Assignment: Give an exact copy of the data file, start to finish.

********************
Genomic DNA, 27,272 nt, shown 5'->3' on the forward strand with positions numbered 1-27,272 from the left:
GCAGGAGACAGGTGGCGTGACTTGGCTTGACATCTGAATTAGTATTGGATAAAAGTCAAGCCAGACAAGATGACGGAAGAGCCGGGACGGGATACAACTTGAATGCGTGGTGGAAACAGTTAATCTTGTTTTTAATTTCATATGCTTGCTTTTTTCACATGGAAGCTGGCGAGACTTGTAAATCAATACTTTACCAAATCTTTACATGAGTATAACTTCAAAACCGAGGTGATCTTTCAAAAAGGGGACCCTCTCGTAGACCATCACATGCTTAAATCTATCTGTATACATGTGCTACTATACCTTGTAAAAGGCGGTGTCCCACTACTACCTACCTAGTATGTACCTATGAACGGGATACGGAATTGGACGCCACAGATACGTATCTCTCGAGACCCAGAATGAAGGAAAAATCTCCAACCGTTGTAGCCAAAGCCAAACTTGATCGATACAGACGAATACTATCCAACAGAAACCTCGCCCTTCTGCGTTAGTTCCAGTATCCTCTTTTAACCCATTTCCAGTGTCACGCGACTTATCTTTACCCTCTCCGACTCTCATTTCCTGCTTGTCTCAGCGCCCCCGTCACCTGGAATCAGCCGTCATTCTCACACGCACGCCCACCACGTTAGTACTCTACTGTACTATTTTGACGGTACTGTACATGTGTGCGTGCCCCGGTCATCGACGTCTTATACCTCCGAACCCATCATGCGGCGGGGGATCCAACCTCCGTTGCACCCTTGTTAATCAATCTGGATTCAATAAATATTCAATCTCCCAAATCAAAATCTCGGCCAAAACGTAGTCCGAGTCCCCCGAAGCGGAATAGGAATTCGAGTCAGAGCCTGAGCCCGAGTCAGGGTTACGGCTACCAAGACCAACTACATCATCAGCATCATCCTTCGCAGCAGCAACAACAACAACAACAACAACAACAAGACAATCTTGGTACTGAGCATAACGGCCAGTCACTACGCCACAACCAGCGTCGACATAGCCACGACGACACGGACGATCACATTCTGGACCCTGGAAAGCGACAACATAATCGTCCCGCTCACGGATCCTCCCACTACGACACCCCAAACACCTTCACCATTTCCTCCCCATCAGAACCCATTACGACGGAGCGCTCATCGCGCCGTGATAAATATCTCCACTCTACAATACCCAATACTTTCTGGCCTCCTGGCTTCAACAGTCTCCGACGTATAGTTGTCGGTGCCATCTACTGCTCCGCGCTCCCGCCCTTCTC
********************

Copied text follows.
Genomic DNA, 27,272 nt, shown 5'->3' on the forward strand with positions numbered 1-27,272 from the left:
GCAGGAGACAGGTGGCGTGACTTGGCTTGACATCTGAATTAGTATTGGATAAAAGTCAAGCCAGACAAGATGACGGAAGAGCCGGGACGGGATACAACTTGAATGCGTGGTGGAAACAGTTAATCTTGTTTTTAATTTCATATGCTTGCTTTTTTCACATGGAAGCTGGCGAGACTTGTAAATCAATACTTTACCAAATCTTTACATGAGTATAACTTCAAAACCGAGGTGATCTTTCAAAAAGGGGACCCTCTCGTAGACCATCACATGCTTAAATCTATCTGTATACATGTGCTACTATACCTTGTAAAAGGCGGTGTCCCACTACTACCTACCTAGTATGTACCTATGAACGGGATACGGAATTGGACGCCACAGATACGTATCTCTCGAGACCCAGAATGAAGGAAAAATCTCCAACCGTTGTAGCCAAAGCCAAACTTGATCGATACAGACGAATACTATCCAACAGAAACCTCGCCCTTCTGCGTTAGTTCCAGTATCCTCTTTTAACCCATTTCCAGTGTCACGCGACTTATCTTTACCCTCTCCGACTCTCATTTCCTGCTTGTCTCAGCGCCCCCGTCACCTGGAATCAGCCGTCATTCTCACACGCACGCCCACCACGTTAGTACTCTACTGTACTATTTTGACGGTACTGTACATGTGTGCGTGCCCCGGTCATCGACGTCTTATACCTCCGAACCCATCATGCGGCGGGGGATCCAACCTCCGTTGCACCCTTGTTAATCAATCTGGATTCAATAAATATTCAATCTCCCAAATCAAAATCTCGGCCAAAACGTAGTCCGAGTCCCCCGAAGCGGAATAGGAATTCGAGTCAGAGCCTGAGCCCGAGTCAGGGTTACGGCTACCAAGACCAACTACATCATCAGCATCATCCTTCGCAGCAGCAACAACAACAACAACAACAACAACAAGACAATCTTGGTACTGAGCATAACGGCCAGTCACTACGCCACAACCAGCGTCGACATAGCCACGACGACACGGACGATCACATTCTGGACCCTGGAAAGCGACAACATAATCGTCCCGCTCACGGATCCTCCCACTACGACACCCCAAACACCTTCACCATTTCCTCCCCATCAGAACCCATTACGACGGAGCGCTCATCGCGCCGTGATAAATATCTCCACTCTACAATACCCAATACTTTCTGGCCTCCTGGCTTCAACAGTCTCCGACGTATAGTTGTCGGTGCCATCTACTGCTCCGCGCTCCCGCCCTTCTC